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How to prove the following set is convex? $$\{(x,y,z)|x^2+y^2-z^2 \leqslant 0,z \geqslant 0\}$$

I try to make it by prove that $$[\theta x_1 + (1-\theta)x_2]^2 + [\theta y_1 + (1-\theta)y_2]^2 - [\theta z_1 + (1-\theta)z_2]^2 \leqslant 0$$, but then stop at $$\theta^2(x_1^2+y_1^2-z_1^2)+(1-\theta)^2(x_2^2+y_2^2-z_2^2)-2\theta(1-\theta)(x_1x_2+y_1y_2-z_1z_2) \leqslant 0$$.

How can I continue or is there some other way to do this?

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$$\mathit{S} = \{(x,y,z)|x^2+y^2-z^2 \leqslant 0,\ z \geqslant 0\}$$ $$ \implies \mathit{S} = \{(x,y,z)|\sqrt{x^2+y^2}\leqslant z,\ z \geqslant 0\}$$ $$ \implies \mathit{S} = \{(a,z)| \|a\|_2\leqslant z,\ z \geqslant 0\}$$ Lest say, $(a_1,z_1) ,(a_2,z_2) \in \mathit{S}.$ So we have to show the following $$(\theta a_1 + (1-\theta)a_2,\theta z_1 + (1-\theta)z_2) \in \mathit{S} \text{ (where, } \theta \in [0,1]).$$ $$\|\theta a_1 + (1-\theta)a_2\|_2\leqslant \|\theta a_1\| + \|(1-\theta)a_2\|_2 \leqslant\theta z_1+(1-\theta) z_2.$$ $$(1-\theta),\theta, z_1,z_2 \geq 0 \implies \theta z_1+(1-\theta) z_2 \geq 0.$$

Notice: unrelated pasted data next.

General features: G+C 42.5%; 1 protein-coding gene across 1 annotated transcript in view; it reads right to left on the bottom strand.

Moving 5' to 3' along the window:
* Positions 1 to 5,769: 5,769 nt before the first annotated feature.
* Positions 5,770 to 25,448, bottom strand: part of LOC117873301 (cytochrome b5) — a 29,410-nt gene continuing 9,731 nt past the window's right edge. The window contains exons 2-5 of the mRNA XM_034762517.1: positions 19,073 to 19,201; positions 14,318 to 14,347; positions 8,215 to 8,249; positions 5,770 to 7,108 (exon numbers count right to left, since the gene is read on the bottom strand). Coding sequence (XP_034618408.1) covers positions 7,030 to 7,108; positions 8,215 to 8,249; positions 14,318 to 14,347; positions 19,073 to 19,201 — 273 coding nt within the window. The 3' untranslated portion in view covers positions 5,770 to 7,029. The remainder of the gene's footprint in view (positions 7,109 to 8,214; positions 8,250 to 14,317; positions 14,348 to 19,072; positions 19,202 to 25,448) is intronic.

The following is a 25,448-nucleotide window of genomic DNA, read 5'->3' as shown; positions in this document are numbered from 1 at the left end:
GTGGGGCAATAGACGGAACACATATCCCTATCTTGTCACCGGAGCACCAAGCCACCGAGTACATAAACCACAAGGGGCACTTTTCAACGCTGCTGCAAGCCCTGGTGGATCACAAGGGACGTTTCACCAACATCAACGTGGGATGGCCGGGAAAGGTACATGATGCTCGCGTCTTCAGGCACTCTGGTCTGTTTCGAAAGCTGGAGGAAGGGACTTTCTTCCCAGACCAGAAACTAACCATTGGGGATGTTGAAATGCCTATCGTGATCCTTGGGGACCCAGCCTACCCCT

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This set is the epigraph of the $2$-norm, which is a convex function. Hence, this set is convex.

By the way, this set is called the "second-order cone" or the "ice-cream cone". (More precisely, this is the ice-cream cone in $\mathbb R^3$.)

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  • $\begingroup$ Thank u! But can this be a prove? Would u please supply some details? $\endgroup$ – Oswin Sep 22 '15 at 9:57
  • $\begingroup$ This is a proof, if you have already established that: 1) every norm is a convex function; 2) the epigraph of a convex function is a convex set. $\endgroup$ – littleO Sep 22 '15 at 10:27

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